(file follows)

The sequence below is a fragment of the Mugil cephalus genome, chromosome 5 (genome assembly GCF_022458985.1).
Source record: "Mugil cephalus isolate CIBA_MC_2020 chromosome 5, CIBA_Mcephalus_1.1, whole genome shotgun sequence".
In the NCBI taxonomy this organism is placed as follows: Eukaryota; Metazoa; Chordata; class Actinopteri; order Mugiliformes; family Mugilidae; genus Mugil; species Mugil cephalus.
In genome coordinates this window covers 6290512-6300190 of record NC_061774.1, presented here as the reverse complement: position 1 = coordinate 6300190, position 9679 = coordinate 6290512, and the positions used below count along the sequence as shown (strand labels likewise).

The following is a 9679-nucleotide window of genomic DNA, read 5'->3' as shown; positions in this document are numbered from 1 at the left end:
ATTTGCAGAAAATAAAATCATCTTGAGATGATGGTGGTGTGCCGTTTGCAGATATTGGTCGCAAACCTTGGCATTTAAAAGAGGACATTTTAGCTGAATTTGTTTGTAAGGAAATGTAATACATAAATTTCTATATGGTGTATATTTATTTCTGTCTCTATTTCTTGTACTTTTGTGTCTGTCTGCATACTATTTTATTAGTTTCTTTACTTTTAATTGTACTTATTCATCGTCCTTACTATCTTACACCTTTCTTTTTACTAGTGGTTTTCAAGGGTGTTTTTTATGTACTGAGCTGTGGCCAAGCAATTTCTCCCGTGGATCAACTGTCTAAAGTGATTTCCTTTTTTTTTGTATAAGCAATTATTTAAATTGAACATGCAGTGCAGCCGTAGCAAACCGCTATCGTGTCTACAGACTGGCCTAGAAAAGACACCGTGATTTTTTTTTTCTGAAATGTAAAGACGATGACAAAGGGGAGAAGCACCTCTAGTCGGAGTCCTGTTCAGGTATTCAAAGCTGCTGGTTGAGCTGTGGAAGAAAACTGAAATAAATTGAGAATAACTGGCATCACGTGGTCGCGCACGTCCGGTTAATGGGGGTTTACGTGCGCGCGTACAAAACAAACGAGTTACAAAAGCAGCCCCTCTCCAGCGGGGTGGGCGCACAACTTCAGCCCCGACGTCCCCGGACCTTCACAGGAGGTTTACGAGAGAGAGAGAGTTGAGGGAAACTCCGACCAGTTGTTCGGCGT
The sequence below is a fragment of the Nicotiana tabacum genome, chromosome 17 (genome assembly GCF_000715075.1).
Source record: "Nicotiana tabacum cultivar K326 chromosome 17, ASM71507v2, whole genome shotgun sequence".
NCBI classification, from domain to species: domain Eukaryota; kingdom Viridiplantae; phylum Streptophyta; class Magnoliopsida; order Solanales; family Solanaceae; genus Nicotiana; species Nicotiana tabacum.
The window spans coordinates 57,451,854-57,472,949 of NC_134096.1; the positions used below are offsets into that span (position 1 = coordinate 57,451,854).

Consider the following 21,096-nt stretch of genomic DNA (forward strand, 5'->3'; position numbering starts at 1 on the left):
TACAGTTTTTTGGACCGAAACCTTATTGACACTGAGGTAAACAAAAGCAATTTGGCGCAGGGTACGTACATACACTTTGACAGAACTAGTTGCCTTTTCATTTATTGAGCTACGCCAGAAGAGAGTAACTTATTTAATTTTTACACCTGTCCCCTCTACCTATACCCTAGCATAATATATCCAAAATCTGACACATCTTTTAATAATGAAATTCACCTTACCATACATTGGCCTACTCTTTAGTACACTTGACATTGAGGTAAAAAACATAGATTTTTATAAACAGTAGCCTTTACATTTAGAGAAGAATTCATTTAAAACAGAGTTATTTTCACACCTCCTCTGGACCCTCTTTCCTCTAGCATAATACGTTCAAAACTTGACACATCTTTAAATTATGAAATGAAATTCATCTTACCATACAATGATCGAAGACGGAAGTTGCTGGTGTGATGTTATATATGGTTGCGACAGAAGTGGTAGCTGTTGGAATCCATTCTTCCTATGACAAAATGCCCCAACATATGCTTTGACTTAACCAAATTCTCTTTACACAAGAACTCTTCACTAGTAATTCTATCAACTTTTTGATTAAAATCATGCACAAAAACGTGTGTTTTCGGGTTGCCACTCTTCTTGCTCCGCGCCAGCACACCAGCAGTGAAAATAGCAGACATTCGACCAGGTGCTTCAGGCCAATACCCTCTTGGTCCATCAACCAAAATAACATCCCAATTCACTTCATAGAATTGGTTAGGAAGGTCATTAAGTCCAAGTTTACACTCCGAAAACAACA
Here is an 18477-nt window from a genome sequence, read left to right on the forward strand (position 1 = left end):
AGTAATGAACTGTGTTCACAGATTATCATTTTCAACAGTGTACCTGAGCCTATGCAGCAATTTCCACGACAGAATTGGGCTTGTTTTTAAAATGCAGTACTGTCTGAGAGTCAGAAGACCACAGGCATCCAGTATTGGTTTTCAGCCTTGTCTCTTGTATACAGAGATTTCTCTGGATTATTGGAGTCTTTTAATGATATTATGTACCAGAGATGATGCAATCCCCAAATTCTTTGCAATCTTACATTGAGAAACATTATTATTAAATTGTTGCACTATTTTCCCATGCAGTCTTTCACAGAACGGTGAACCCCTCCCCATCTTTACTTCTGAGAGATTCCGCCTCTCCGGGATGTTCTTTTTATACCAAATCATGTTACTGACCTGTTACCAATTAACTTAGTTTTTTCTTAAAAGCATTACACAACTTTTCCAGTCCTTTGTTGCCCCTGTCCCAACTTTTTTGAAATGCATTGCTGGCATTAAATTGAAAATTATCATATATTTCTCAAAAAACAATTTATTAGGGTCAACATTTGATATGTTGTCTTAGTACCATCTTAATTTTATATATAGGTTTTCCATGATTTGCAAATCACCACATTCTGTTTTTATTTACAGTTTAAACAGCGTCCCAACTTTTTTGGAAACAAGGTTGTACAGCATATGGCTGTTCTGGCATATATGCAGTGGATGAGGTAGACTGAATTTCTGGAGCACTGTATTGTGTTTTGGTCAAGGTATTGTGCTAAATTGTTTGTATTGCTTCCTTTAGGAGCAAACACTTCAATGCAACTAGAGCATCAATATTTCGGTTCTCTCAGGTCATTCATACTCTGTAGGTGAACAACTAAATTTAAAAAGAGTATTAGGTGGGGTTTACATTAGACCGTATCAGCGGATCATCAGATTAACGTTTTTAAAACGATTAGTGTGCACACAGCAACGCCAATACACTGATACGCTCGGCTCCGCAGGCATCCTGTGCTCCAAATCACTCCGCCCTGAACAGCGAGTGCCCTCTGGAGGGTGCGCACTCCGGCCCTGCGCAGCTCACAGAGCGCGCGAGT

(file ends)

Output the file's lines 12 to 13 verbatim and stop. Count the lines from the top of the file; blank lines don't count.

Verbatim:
TACAGTTTTTTGGACCGAAACCTTATTGACACTGAGGTAAACAAAAGCAATTTGGCGCAGGGTACGTACATACACTTTGACAGAACTAGTTGCCTTTTCATTTATTGAGCTACGCCAGAAGAGAGTAACTTATTTAATTTTTACACCTGTCCCCTCTACCTATACCCTAGCATAATATATCCAAAATCTGACACATCTTTTAATAATGAAATTCACCTTACCATACATTGGCCTACTCTTTAGTACACTTGACATTGAGGTAAAAAACATAGATTTTTATAAACAGTAGCCTTTACATTTAGAGAAGAATTCATTTAAAACAGAGTTATTTTCACACCTCCTCTGGACCCTCTTTCCTCTAGCATAATACGTTCAAAACTTGACACATCTTTAAATTATGAAATGAAATTCATCTTACCATACAATGATCGAAGACGGAAGTTGCTGGTGTGATGTTATATATGGTTGCGACAGAAGTGGTAGCTGTTGGAATCCATTCTTCCTATGACAAAATGCCCCAACATATGCTTTGACTTAACCAAATTCTCTTTACACAAGAACTCTTCACTAGTAATTCTATCAACTTTTTGATTAAAATCATGCACAAAAACGTGTGTTTTCGGGTTGCCACTCTTCTTGCTCCGCGCCAGCACACCAGCAGTGAAAATAGCAGACATTCGACCAGGTGCTTCAGGCCAATACCCTCTTGGTCCATCAACCAAAATAACATCCCAATTCACTTCATAGAATTGGTTAGGAAGGTCATTAAGTCCAAGTTTACACTCCGAAAACAACA
Here is an 18477-nt window from a genome sequence, read left to right on the forward strand (position 1 = left end):